Russia’s military buildup along its border with Ukraine is testing the possibility of a Moscow-Beijing axis lining up against the U.S. and its allies.
Russian leader Vladimir Putin’s meeting with Chinese counterpart Xi Jinping in Beijing this month fed speculation that a new alliance could form between the two great powers as they face off with the U.S. over a range of issues.
Russia and China have backed each other’s positions on opposing a NATO expansion in former Soviet republics and buttressing China’s claim to the self-governing island of Taiwan.
But the relationship remains lopsided. China’s confident rise as an economic and political force contrasts with Russia’s growing isolation and reversion to Cold War tactics of intimidation and bullying.
China also remains opposed to actions that could damage its territorial ambitions, from the South China Sea and Taiwan to the Indian border.
Here are some of the main factors driving, and blocking Russo-Chinese relations:
WHERE DOES CHINA STAND ON THE UKRAINE CRISIS?
China has not criticized Russia over its moves against Ukraine, and has joined in verbal attacks on Washington and its allies. Addressing the Munich Security Conference over the weekend, Chinese Foreign Minister Wang Yi lashed out against the U.S., accusing “a certain power” of “stirring-up antagonism.”
However, in response to a question from conference Chairman Wolfgang Ischinger, Wang said the “sovereignty, independence and territorial integrity of any country should be respected and safeguarded, because this is a basic norm of international relations.”
“Ukraine is no exception,” Wang added.
He also stated that major powers should act in defense of global peace and no country should “repeat the past mistake of forging rival alliances.”
That chimes with China’s longstanding opposition to military alliances and often invoked — but often breached in practice — policy of non-interference in other countries’ internal affairs.
The comments were also in keeping with Beijing’s quest to replace a global order underpinned by alliances it considers threatening to its own development. Those include NATO and newer groupings joining the U.S. with Japan, India, Australia and other states with which China has substantial foreign policy disputes.
WHAT DID THE XI-PUTIN SUMMIT ACHIEVE?
Xi and Putin met ahead of the opening ceremony of the recently concluded Winter Olympics in Beijing, after which they issued a lengthy joint communique seen as announcing a new and closer relationship.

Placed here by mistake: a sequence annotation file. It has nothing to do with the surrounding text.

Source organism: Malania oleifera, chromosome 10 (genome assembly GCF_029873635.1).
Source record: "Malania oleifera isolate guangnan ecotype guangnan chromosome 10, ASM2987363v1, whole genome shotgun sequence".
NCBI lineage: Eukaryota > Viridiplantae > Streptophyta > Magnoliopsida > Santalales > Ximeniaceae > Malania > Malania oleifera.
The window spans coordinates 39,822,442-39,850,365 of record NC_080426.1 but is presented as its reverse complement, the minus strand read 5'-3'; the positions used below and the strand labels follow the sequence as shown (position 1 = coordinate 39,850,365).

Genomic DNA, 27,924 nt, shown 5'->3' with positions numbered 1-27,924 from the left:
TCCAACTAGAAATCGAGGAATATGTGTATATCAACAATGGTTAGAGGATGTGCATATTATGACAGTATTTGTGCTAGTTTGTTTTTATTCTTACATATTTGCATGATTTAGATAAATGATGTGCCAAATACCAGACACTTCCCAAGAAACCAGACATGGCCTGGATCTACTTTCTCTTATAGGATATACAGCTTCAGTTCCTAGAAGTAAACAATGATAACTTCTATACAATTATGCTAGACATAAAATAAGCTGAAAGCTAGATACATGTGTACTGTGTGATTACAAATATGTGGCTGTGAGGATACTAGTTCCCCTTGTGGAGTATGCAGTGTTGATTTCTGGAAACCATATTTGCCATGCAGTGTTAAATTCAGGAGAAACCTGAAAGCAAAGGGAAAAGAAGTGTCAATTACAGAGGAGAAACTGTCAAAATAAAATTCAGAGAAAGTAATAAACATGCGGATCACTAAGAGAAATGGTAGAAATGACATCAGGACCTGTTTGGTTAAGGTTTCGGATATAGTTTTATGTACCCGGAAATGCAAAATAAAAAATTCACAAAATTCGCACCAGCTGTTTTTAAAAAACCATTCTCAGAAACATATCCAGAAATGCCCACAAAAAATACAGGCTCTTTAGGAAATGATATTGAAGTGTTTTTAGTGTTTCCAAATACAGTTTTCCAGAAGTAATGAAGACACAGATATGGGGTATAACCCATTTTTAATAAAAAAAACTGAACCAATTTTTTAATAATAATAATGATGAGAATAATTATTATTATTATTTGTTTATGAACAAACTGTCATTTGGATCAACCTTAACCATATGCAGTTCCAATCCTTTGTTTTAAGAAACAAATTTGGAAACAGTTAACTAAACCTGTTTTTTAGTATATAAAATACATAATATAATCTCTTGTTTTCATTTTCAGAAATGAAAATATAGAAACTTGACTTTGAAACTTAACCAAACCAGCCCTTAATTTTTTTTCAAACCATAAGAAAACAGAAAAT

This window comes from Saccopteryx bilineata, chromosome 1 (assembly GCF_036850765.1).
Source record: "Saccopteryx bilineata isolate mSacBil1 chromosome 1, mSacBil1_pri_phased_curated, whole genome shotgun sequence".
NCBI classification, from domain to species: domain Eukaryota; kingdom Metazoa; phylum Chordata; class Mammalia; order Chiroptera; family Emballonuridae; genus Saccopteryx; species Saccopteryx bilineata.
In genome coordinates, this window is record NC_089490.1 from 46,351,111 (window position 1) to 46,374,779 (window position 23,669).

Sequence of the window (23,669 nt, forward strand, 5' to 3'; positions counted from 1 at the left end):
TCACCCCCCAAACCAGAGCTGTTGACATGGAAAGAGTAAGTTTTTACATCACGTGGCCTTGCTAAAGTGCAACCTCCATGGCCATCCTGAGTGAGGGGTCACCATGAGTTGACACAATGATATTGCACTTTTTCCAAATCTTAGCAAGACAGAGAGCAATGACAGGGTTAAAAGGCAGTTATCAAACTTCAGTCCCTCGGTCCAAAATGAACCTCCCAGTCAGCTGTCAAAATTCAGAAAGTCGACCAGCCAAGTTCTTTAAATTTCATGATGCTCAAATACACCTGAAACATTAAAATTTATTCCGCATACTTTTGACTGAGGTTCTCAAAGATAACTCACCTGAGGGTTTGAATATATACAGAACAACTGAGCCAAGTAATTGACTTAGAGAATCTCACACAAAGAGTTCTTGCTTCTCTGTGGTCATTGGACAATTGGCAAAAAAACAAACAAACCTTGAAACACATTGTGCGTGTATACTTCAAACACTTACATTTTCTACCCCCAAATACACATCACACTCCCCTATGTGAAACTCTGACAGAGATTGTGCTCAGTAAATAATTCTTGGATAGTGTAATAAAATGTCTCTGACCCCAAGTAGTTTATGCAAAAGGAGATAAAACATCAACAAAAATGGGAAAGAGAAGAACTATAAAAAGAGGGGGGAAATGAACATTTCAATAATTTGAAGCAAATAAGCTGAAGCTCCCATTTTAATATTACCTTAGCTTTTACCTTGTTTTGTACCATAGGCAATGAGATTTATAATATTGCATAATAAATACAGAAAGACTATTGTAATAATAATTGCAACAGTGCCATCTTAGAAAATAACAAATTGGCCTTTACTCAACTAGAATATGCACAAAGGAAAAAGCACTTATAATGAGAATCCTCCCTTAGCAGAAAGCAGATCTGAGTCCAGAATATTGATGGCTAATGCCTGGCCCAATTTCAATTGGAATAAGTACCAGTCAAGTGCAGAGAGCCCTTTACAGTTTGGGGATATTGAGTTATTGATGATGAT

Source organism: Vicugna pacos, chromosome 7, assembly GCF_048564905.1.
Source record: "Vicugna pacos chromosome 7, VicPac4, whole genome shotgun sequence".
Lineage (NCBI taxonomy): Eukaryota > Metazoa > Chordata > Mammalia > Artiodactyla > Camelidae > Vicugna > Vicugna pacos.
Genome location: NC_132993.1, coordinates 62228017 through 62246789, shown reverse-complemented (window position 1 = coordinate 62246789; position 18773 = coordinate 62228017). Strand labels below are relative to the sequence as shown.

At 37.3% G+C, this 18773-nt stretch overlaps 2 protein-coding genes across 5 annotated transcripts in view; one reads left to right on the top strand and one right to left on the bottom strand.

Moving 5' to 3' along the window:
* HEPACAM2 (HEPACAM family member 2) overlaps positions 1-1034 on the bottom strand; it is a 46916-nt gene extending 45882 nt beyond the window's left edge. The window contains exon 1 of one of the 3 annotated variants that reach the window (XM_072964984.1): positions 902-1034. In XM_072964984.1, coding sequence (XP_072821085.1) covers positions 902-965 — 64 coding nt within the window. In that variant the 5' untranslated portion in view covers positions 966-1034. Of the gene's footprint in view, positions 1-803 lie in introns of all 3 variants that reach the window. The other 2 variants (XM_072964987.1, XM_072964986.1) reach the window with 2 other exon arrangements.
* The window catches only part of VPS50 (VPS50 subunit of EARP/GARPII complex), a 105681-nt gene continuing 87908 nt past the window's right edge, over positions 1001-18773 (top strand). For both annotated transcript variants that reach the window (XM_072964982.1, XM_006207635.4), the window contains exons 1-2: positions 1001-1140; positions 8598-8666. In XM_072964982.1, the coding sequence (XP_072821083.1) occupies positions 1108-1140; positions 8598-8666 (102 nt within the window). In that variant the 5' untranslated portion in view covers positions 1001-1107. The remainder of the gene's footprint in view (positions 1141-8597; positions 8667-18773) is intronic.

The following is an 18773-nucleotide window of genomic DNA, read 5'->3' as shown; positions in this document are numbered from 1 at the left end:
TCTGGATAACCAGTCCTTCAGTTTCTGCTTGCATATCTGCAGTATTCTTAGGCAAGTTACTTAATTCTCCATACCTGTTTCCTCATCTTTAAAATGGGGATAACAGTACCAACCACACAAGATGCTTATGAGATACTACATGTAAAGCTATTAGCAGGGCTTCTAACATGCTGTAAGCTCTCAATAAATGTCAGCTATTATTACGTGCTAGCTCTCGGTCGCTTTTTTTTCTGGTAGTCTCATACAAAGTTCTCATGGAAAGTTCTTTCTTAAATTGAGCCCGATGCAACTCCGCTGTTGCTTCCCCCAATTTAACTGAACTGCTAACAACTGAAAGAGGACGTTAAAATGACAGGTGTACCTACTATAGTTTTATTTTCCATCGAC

The two sides said they “strongly support each other” in confronting what Xi called “regional security threats” and “international strategic stability,” without directly naming the U.S.
The meeting between the leaders marked their 38th contact in person and by phone, a number touted by Beijing as a sign of closeness between the countries that had been rivals for leadership in the Cold War’s socialist bloc.
The fall of the Soviet Union remains an obsession among Chinese Communist leaders, along with Putin, a former officer in the Soviet KGB who shares Xi’s authoritarian leanings and has aligned his foreign policies with those of Beijing while courting China’s market for Russian energy resources and military hardware.
In its own readout of the Xi-Putin meeting, however, China held back on making a full-throated endorsement of Russia’s strategy of attacking alleged Western threats to its security.
IS THERE A LINK BETWEEN UKRAINE AND TAIWAN?
China’s Communist Party leadership is believed to be watching the U.S. response to Russia’s actions closely for signs of how Washington would behave if Beijing were to move against Taiwan.
China has been dispatching military aircraft and holding threatening war games in hopes of undermining support in Taiwan for the self-governing island’s de facto independence.
Washington provides Taiwan with fighter jets, warships and other arms and is legally required to consider threats to the island as matters of “grave concern.” That doesn’t obligate the U.S. to intervene militarily on Taiwan’s behalf, but the possibility has not been ruled out, with allies such as Australia and Japan potentially joining in a conflict.
WHERE IS AMERICA LEFT IN THE DEBATE?
China is not putting its weight behind Russia’s foreign policy gambits, but the frostiness in relations with Washington shows no sign of thawing, said Shi Yinhong, a professor of international relations and director of the Center on American Studies at Beijing’s Renmin University of China.
“I believe that the Chinese government will continue to take care of China itself in the first place rather than take care of Russia,” Shi said. In the meantime, relations with Washington will remain fraught, particularly over the issue of Taiwan.
Beijing blames heightened tensions with the U.S. on what it calls a false depiction of China as a strategic rival.
This week marks the 50th anniversary of Richard Nixon’s visit to China that led to the establishment of formal diplomatic ties in 1979 and a new era of trade and economic relations. No joint celebrations have been announced.